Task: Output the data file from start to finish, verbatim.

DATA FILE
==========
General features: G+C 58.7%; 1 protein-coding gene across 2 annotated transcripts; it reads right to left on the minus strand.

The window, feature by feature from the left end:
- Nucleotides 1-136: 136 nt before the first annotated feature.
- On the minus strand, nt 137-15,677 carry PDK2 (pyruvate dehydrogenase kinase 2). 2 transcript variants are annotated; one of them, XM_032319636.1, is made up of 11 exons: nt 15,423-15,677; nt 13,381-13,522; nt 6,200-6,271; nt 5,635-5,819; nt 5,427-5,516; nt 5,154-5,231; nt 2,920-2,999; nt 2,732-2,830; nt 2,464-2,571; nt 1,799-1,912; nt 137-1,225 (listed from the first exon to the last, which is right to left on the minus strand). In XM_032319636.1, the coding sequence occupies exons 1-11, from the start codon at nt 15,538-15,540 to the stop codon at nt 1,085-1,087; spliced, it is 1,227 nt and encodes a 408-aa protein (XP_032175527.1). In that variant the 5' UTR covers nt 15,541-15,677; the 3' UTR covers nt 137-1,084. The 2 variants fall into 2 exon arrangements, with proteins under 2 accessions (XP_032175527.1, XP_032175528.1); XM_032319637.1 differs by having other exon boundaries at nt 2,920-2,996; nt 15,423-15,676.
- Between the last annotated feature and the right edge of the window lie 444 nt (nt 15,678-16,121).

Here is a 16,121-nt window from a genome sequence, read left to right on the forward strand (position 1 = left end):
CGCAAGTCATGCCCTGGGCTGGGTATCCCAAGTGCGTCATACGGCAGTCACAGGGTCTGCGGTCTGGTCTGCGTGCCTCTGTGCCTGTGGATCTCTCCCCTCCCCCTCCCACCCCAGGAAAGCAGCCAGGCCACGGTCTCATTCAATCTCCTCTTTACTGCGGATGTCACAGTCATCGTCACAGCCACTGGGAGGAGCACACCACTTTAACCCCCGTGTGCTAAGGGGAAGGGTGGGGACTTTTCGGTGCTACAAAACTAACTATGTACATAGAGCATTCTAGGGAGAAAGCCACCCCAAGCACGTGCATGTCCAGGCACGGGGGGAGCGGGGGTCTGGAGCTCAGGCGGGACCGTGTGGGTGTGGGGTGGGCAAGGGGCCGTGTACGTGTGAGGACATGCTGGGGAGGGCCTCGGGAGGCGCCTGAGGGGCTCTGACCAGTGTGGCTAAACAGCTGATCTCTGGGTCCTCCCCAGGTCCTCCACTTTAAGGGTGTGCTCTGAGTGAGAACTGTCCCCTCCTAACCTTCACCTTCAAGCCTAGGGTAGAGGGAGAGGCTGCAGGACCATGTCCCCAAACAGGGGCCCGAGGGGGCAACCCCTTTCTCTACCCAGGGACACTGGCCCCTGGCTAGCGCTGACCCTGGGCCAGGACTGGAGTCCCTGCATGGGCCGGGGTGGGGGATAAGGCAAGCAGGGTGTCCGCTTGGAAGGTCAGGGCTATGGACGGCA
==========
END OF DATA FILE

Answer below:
General features: G+C 58.7%; 1 protein-coding gene across 2 annotated transcripts; it reads right to left on the minus strand.

The window, feature by feature from the left end:
- Nucleotides 1-136: 136 nt before the first annotated feature.
- On the minus strand, nt 137-15,677 carry PDK2 (pyruvate dehydrogenase kinase 2). 2 transcript variants are annotated; one of them, XM_032319636.1, is made up of 11 exons: nt 15,423-15,677; nt 13,381-13,522; nt 6,200-6,271; nt 5,635-5,819; nt 5,427-5,516; nt 5,154-5,231; nt 2,920-2,999; nt 2,732-2,830; nt 2,464-2,571; nt 1,799-1,912; nt 137-1,225 (listed from the first exon to the last, which is right to left on the minus strand). In XM_032319636.1, the coding sequence occupies exons 1-11, from the start codon at nt 15,538-15,540 to the stop codon at nt 1,085-1,087; spliced, it is 1,227 nt and encodes a 408-aa protein (XP_032175527.1). In that variant the 5' UTR covers nt 15,541-15,677; the 3' UTR covers nt 137-1,084. The 2 variants fall into 2 exon arrangements, with proteins under 2 accessions (XP_032175527.1, XP_032175528.1); XM_032319637.1 differs by having other exon boundaries at nt 2,920-2,996; nt 15,423-15,676.
- Between the last annotated feature and the right edge of the window lie 444 nt (nt 15,678-16,121).

Here is a 16,121-nt window from a genome sequence, read left to right on the forward strand (position 1 = left end):
CGCAAGTCATGCCCTGGGCTGGGTATCCCAAGTGCGTCATACGGCAGTCACAGGGTCTGCGGTCTGGTCTGCGTGCCTCTGTGCCTGTGGATCTCTCCCCTCCCCCTCCCACCCCAGGAAAGCAGCCAGGCCACGGTCTCATTCAATCTCCTCTTTACTGCGGATGTCACAGTCATCGTCACAGCCACTGGGAGGAGCACACCACTTTAACCCCCGTGTGCTAAGGGGAAGGGTGGGGACTTTTCGGTGCTACAAAACTAACTATGTACATAGAGCATTCTAGGGAGAAAGCCACCCCAAGCACGTGCATGTCCAGGCACGGGGGGAGCGGGGGTCTGGAGCTCAGGCGGGACCGTGTGGGTGTGGGGTGGGCAAGGGGCCGTGTACGTGTGAGGACATGCTGGGGAGGGCCTCGGGAGGCGCCTGAGGGGCTCTGACCAGTGTGGCTAAACAGCTGATCTCTGGGTCCTCCCCAGGTCCTCCACTTTAAGGGTGTGCTCTGAGTGAGAACTGTCCCCTCCTAACCTTCACCTTCAAGCCTAGGGTAGAGGGAGAGGCTGCAGGACCATGTCCCCAAACAGGGGCCCGAGGGGGCAACCCCTTTCTCTACCCAGGGACACTGGCCCCTGGCTAGCGCTGACCCTGGGCCAGGACTGGAGTCCCTGCATGGGCCGGGGTGGGGGATAAGGCAAGCAGGGTGTCCGCTTGGAAGGTCAGGGCTATGGACGGCA